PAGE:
REM sleep, sounds a bit scientific doesn’t it? REM stands for Rapid Eye Movement and it happens to be one of the stages within the sleep cycle.
There’s light sleep and deep sleep. And then there’s REM sleep. But first, a few words about sleep overall…
What is sleep?
We all know sleep is when we nod off. But what does it involve exactly? What happens with our brain and our body every night?
When we sleep, neurotransmitters, the nerve-signalling chemicals in our bodies, stop producing serotonin and norepinephrine, which keeps our brain active and awake. Instead, these neurons switch off. At the same time, a chemical known as adenosine, builds up in our blood, causing drowsiness.1
There are five different stages of sleep:2
- Stage 1: Light sleep – when we’re awake and just fall asleep.
- Stage 2: The onset of sleep – when sleep kicks in and our body temperature drops.
- Stages 3 & 4: Is when the deepest and most restorative form of sleep happens. Stage 4 is often referred to as the ‘healing phase’ because it’s when tissue growth and repair takes place, hormones are released and energy’s restored.
- REM: Takes place around 90 minutes after falling asleep and again every 90 minutes, getting longer later in the night.
Why do we need sleep?
Well, us human beings happen to spend nearly a third of our lives sleeping, which gives you an indicator of just how essential it is.3
Sleeping does lots of things to our bodies and our brain, the most important of which includes, consolidating our memories (our brain takes our experiences and moves them from our short to our long-term memory).
Overall, sleep also enables us to recharge our bodies and our brain. That’s why you’ll find babies and children need much more sleep than adults; it’s fuels their physical and mental development.4
How much shuteye do we need?
Well, it depends on how old you are.5 Generally speaking, most adults need between 6 to 9 hours of sleep every night.6 Meanwhile, children need anything from between 16.5 hours a day (1 week old baby) to 9 hours a night (16-year-old).7
What does REM sleep mean?
REM sleep happens in cycles throughout the night. The first REM sleep cycle kicks in around 90 minutes after you fall asleep and then recurs every 90 minutes.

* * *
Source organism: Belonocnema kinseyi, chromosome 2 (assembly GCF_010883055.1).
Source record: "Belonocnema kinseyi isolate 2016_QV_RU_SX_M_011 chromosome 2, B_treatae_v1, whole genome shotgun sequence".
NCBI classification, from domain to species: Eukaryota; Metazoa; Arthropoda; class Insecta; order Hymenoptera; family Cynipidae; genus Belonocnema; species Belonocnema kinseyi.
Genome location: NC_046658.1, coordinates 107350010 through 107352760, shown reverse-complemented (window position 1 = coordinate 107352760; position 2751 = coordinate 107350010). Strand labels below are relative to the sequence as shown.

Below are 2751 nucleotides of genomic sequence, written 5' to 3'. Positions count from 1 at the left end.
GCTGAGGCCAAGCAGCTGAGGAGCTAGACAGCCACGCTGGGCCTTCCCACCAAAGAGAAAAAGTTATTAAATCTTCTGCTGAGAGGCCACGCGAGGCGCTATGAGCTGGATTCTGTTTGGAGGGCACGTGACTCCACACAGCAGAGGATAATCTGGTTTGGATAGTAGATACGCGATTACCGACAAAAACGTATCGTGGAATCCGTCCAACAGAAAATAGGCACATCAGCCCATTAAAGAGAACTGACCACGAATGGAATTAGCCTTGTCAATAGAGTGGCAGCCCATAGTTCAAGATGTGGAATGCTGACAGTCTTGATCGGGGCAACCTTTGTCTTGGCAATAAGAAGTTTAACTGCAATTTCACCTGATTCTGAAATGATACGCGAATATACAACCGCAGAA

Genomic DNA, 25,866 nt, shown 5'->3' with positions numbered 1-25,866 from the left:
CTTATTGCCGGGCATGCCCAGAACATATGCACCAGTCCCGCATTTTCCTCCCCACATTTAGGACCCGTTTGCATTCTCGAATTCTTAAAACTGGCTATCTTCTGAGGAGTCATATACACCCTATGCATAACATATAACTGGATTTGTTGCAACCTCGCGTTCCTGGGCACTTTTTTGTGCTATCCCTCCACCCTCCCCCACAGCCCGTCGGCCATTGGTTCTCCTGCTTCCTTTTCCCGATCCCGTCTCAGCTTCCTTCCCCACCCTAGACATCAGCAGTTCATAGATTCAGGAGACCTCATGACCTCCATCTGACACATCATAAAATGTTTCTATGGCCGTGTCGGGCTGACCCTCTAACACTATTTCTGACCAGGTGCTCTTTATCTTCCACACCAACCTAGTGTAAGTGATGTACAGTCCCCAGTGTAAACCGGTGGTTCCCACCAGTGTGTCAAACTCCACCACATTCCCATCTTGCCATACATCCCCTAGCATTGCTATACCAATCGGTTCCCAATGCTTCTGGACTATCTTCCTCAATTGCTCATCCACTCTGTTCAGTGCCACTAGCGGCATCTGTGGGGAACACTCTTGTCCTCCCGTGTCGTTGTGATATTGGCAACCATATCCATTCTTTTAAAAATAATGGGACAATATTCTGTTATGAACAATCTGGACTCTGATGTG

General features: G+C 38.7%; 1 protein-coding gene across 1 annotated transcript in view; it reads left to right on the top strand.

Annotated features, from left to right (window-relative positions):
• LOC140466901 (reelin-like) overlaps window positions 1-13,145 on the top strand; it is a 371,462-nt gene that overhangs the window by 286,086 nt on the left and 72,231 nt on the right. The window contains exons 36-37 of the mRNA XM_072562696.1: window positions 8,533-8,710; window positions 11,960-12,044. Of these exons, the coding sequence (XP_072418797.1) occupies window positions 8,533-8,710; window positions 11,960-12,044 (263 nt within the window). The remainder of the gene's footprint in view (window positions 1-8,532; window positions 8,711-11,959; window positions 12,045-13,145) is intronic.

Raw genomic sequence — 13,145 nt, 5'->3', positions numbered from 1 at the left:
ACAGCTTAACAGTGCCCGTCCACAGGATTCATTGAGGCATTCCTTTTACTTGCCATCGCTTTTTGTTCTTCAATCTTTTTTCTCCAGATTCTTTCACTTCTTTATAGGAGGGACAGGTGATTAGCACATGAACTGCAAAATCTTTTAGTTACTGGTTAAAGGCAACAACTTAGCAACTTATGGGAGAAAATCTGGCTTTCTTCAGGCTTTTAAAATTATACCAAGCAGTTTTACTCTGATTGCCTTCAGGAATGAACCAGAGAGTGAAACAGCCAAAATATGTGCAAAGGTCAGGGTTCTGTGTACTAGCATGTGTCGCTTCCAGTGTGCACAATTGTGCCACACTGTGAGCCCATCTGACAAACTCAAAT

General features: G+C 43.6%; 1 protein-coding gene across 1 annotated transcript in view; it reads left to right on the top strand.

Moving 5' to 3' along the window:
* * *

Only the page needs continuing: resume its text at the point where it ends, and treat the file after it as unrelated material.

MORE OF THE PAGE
In terms of what it means, it’s when your eyes move around quickly (even though your eyelids are shut). It’s at this point that your brainwaves are actually on the same scale as somebody who is awake and your breathing, heart rate and blood pressure are near-waking levels. You’re very active, yet you’re asleep!
It’s during REM sleep that you’re most likely to dream and when your brain’s busy filing away your experiences in your long-term memory bank.8,9
How much REM sleep do you need?
Are you now thinking, ‘How much REM sleep do I need?’ There aren’t any official figures out there in relation to how many hours of REM sleep you should clock up every night.
However, it’s thought that it accounts for 20 to 25% of the average adult sleep cycle.10 What’s more, not having much REM sleep can make us feel groggy and make it more difficult for us to concentrate.11
Is it possible to have too much REM sleep?
Unfortunately, you can’t programme your body to give you certain amounts of sleep each night. And, as you’ve probably already figured out, we don’t always experience all of the phases of sleep every single night.
If you wind up having too much REM sleep, i.e. over 25%, then you’re most probably going to feel it. It’s not uncommon to feel angry and irritable because your brain’s been too busy while you’ve been sleeping.12
How to get more REM sleep
Getting into good sleeping habits can help increase the amount of sleep you get, REM sleep included. Tips include:13
- Having a hot bath before bed – which will warm up your core temperature which, in turn, can potentially promote more slow wave sleep
- Making sure you have a bedtime routine
- Avoiding caffeine before bed (read ‘Drinks to make you sleep’)
- Regularly exercising
- Winding down– e.g. by reading a book or listening to chilled music; lo-fi music, may be an option
- Not overdoing it on the carbs (read ‘Foods you should eat for a better night’s sleep’)
- Being comfy in bed – making sure your mattress, duvet and bedding are nice and cosy
We hope you’re feeling a bit more clued up about REM sleep now? Want to delve a bit deeper into the wonderful world of sleep? Have a read of this, ‘Seven crazy things that can happen when you sleep.’
Last updated: 16 September 2020